A question to now pose to ourselves is, “do we get firefighters to use this method?” More research is certainly needed, and once completed and analyzed, the next step is to get this information out to the fire service community. In my experience on the fire ground, practice is the best form of education. The more you practice a proven technique, the more convinced you will be of its validity. In modern firefighting practice, it is imperative to question the old “because that is how it has always been done” attitude and embrace the idea of more adaptive and scientifically-based techniques.

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Comments
  1. Dave Snyder says:

    Pete –
    You note your entry into the fire service in 2007. By now I’m sure you have come across the phrase, “Two hundred years of tradition unimpeded by progress”. In some instances this really rings true when dealing with many folks in the service. Trying to change an ingrained culture of empirically-based “expertise” with a reasoned or scientific-based approach will cause you to bang your head against the wall more than a few times.

    My personal favorite; go back to about 1985 or so and take a look at the idea – published by IFSTA – that there are (were) 4 methods of heat transfer; convection, conduction, radiation, and direct flame contact. Many new F/F’s were blindly taught that one and it stuck. It didn’t help when NFPA picked it up in one of their publications.

    Best of luck in changing the culture.

    Dave Snyder
    FPE (MD’78) / P.E.
    Lt. Balto. Co. FD .

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  2. Doug F says:

    This is a conversation that needs to take place. I have had the opportunity to teach the flashover program for several years. People are not teaching the reason behind the pencilling technique to the students. It is used in the flashover trailer as a reset technique to cool the fuel to produce more products of combustion and fire gases for the trailer only. People continue to teach it as a method of killing the flashover on the foreground. It is not a fire ground technique. If you want a real life example read the NIOSH report on the LODD of the firefighter in Peabody Ma. It clearly states that Lt was taught this technique (pencilling) at the state academy flashover program. We tell the students with no exception they must flow water full bail for an extended time to prevent flashover. Maybe we need to rethink the way we are teaching the flashover program by using a full bail open technique at the end of our scenario work to show how to actually do real world flashover prevention.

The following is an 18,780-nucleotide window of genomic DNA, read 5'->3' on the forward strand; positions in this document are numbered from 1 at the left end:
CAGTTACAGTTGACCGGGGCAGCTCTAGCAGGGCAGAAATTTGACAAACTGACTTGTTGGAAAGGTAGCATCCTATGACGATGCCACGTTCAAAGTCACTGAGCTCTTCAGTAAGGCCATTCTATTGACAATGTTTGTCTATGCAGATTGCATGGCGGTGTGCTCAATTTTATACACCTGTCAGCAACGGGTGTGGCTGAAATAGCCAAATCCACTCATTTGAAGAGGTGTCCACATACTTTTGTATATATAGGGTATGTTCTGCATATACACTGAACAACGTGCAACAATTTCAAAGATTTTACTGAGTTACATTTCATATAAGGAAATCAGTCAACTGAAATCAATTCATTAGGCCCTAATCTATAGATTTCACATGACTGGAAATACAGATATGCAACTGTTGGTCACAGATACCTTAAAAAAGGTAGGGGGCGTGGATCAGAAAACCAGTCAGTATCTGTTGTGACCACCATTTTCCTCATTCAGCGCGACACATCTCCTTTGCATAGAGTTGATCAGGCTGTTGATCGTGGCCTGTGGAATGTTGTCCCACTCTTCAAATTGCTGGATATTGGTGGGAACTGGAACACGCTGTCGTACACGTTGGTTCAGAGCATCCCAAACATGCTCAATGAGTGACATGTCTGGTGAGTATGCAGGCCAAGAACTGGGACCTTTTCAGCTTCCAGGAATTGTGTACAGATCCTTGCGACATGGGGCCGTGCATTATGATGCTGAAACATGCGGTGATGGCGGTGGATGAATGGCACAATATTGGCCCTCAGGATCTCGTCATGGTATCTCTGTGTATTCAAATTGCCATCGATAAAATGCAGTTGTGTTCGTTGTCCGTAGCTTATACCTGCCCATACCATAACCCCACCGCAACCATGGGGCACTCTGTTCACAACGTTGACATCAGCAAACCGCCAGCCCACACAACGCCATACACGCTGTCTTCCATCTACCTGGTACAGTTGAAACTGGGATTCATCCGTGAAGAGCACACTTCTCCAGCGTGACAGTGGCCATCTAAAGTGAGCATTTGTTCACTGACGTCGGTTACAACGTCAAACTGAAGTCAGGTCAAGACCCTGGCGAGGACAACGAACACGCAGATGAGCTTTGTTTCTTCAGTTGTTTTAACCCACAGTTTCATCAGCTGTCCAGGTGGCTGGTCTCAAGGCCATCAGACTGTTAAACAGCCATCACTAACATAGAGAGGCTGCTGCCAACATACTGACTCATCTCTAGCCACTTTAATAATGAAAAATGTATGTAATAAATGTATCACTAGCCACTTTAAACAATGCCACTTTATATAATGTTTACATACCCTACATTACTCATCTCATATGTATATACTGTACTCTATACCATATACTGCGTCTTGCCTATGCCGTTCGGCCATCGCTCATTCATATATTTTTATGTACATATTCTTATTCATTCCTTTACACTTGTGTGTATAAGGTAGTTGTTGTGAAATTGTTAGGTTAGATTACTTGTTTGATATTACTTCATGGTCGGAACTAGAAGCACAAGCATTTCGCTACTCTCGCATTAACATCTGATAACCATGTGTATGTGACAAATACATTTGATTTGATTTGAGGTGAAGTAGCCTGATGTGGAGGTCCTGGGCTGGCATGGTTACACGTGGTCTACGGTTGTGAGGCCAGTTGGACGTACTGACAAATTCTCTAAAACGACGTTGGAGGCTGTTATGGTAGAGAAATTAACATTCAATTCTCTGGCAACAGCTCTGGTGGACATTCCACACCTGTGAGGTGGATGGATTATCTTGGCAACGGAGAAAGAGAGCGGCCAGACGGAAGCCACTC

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  3. PerOla Malmquist says:

    Peter-
    Interesting thaughts. One more reason for not using more water than necessary is to avoid water damage to the construction and other, not fire and smoke affected areas. I think we all can think of fires we´ve been to where the cost of damage from fire fighting is greater than the cost from fire damage. That is of course acceptable when saving lifes but is not the optimal outcome when trying to save property. I have been to a couple of fires, as a chief, where the fire fighters used just enough water to put the fire out and every drop of water evaporated and could be ventilated as steam. That was a very good feeling knowing that no other apartments was affected by fire that with a more aggressive water usage would mean property damage to many more people. I think that is one part of being a good fire fighter. To know when to use much water and when not to do that. This of course takes a lot of training.